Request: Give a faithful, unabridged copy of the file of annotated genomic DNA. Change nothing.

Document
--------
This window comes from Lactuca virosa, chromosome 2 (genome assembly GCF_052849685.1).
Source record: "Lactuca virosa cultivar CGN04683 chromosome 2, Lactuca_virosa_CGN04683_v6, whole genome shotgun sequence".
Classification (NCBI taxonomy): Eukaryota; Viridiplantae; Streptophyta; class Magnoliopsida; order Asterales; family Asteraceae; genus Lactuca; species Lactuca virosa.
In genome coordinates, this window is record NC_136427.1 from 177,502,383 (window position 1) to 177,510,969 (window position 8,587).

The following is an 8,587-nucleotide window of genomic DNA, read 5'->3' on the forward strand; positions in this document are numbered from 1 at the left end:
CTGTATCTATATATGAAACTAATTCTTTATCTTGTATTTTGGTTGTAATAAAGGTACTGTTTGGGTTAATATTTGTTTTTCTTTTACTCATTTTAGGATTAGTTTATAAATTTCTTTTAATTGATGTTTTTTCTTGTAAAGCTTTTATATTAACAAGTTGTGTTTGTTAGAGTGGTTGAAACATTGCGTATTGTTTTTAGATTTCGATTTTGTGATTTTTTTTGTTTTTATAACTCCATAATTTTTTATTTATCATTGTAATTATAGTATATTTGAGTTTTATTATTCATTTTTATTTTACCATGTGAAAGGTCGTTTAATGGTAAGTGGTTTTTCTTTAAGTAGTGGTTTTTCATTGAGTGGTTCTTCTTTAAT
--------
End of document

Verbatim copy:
This window comes from Lactuca virosa, chromosome 2 (genome assembly GCF_052849685.1).
Source record: "Lactuca virosa cultivar CGN04683 chromosome 2, Lactuca_virosa_CGN04683_v6, whole genome shotgun sequence".
Classification (NCBI taxonomy): Eukaryota; Viridiplantae; Streptophyta; class Magnoliopsida; order Asterales; family Asteraceae; genus Lactuca; species Lactuca virosa.
In genome coordinates, this window is record NC_136427.1 from 177,502,383 (window position 1) to 177,510,969 (window position 8,587).

The following is an 8,587-nucleotide window of genomic DNA, read 5'->3' on the forward strand; positions in this document are numbered from 1 at the left end:
CTGTATCTATATATGAAACTAATTCTTTATCTTGTATTTTGGTTGTAATAAAGGTACTGTTTGGGTTAATATTTGTTTTTCTTTTACTCATTTTAGGATTAGTTTATAAATTTCTTTTAATTGATGTTTTTTCTTGTAAAGCTTTTATATTAACAAGTTGTGTTTGTTAGAGTGGTTGAAACATTGCGTATTGTTTTTAGATTTCGATTTTGTGATTTTTTTTGTTTTTATAACTCCATAATTTTTTATTTATCATTGTAATTATAGTATATTTGAGTTTTATTATTCATTTTTATTTTACCATGTGAAAGGTCGTTTAATGGTAAGTGGTTTTTCTTTAAGTAGTGGTTTTTCATTGAGTGGTTCTTCTTTAAT